The Indian Supreme Court's order on February 13—making it mandatory for political parties to put on public domains like Facebook and Twitter the criminal cases that have been lodged against their candidates contesting elections, and to justify the giving of nominations to them once again—has moved the spotlight onto a major area of concern in the country's electoral democracy: the growing criminalisation of politics.

In a recent report, rights group Association of Democratic Reforms pointed out how nearly half of the 542 Lok Sabha lawmakers elected last year have declared criminal cases against them, as shown in their mandatory affidavits. It noted a sharp increase—within the decade since 2009—in elected parliamentarians with cases against them for serious criminal acts, including murder and rape. In their latest report on the Delhi assembly polls held on February 8, it found that 37 of the 70 legislators are facing serious criminal cases.

The apex court, in its February 13 order, noted that in 2004, 24 percent of the members of parliament had criminal cases against them, and that figure went up to 30 per cent in 2009, 34 per cent in 2014 and 43 per cent in 2019. What the latest court order has done is to provide a legal compulsion after the Election Commission had earlier proposed that political parties must go public with an explanation for fielding candidates with criminal cases against them. What is significant about the February 13 order is that it also sought to make the parties accountable for choosing people with criminal antecedents as their candidates, and not untainted people. The significance of the order lies in the fact that parties often resort to citing the "winability" factor of a candidate as its justification for choosing him or her for the poll.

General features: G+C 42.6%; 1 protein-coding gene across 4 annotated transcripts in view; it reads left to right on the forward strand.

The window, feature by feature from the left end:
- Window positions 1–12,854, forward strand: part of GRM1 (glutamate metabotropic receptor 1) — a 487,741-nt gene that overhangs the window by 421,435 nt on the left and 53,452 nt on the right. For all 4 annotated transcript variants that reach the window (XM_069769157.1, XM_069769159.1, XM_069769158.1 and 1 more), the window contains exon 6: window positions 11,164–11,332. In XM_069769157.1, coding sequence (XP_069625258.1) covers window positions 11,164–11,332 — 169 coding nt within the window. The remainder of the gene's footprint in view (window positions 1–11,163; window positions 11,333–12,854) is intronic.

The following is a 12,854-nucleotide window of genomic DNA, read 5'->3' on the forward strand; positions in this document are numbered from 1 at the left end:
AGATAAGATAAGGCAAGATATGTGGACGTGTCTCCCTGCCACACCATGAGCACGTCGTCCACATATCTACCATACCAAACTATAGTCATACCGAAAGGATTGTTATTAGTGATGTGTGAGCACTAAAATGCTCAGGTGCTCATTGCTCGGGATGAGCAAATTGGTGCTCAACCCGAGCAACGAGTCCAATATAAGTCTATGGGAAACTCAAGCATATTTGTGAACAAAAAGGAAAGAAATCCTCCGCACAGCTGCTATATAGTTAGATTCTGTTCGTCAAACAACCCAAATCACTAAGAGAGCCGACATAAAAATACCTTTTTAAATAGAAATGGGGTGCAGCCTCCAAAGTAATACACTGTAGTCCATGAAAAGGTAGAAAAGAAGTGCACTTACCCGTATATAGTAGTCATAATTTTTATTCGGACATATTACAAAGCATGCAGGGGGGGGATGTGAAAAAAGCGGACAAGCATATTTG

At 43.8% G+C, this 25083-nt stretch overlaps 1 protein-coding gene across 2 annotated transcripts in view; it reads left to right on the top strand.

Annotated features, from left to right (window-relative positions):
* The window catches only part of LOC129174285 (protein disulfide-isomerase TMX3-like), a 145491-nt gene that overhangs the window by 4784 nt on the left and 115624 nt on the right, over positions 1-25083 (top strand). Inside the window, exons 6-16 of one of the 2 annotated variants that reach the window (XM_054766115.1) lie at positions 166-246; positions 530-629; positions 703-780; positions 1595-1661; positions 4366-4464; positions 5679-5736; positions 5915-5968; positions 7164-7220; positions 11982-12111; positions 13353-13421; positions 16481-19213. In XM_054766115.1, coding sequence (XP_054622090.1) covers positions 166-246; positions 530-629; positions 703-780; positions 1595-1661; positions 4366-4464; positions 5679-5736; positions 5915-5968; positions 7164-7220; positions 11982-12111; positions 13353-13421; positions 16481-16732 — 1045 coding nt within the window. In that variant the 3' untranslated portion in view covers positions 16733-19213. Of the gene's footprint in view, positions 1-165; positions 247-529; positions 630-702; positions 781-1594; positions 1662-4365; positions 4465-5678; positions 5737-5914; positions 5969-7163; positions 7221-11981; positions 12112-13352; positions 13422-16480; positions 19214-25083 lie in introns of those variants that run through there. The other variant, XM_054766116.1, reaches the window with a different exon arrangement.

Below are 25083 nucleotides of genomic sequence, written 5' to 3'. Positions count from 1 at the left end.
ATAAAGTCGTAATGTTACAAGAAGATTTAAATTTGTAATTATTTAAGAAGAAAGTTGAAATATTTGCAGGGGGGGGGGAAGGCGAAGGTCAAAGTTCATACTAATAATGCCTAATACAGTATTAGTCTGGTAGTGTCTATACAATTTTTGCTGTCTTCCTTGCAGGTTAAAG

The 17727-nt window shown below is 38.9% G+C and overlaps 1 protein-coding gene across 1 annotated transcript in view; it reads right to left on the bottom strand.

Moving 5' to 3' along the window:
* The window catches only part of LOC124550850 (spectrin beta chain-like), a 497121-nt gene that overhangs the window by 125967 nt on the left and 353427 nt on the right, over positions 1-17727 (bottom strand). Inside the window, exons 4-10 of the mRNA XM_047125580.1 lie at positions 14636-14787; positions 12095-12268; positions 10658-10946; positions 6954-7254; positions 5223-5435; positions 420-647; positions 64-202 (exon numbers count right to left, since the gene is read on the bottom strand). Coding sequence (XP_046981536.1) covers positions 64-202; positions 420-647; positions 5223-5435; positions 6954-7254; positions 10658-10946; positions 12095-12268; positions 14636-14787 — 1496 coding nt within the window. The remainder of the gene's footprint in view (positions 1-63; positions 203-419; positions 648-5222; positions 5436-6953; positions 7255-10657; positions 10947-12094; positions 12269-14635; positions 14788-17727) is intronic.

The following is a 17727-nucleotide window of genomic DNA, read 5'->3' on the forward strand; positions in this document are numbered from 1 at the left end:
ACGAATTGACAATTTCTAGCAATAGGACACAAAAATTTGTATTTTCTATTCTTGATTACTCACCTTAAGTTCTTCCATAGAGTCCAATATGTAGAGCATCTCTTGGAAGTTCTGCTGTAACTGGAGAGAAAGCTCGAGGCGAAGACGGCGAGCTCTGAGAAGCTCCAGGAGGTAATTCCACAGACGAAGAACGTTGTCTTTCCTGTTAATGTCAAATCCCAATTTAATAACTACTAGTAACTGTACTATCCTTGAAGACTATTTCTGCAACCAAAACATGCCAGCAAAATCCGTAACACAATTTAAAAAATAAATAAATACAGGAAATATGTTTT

The criminalisation of politics has, for long, remained a matter of worry. The Election Commission and the judiciary have, from to time, taken steps to deal with this problem. The Supreme Court in 2013 scrapped a loophole in the Representation of People Act (RPA), which gave a convicted lawmaker the power to remain in office on the grounds that appeals have been filed within three months of conviction, and held that the lawmaker shall be disqualified from the date of conviction. Secondly, not too long ago, the Supreme Court ordered the setting up of special courts to speed up the trial of lawmakers and legislators. The total number of lawmakers in the bicameral parliament and the state assemblies is pegged at 4,896.

While the leaders of various parties have, by and large, welcomed the apex court's February 13 order to make public the details of criminal cases against their candidates, they are not happy with the direction to justify the choice of such candidates. CPI(M) General Secretary Sitaram Yechury was quoted as saying that courts "cannot dictate on the internal affairs of a party." Senior Congress leader and lawyer Ashwani Kumar told The Indian Express that "credentials about leadership are to be established or negatived in the people's court and not by judicial diktats" and "whether legislative lassitude and executive lethargy on such issues can justify the court's binding policy prescriptions on matters quintessentially political is highly disputable".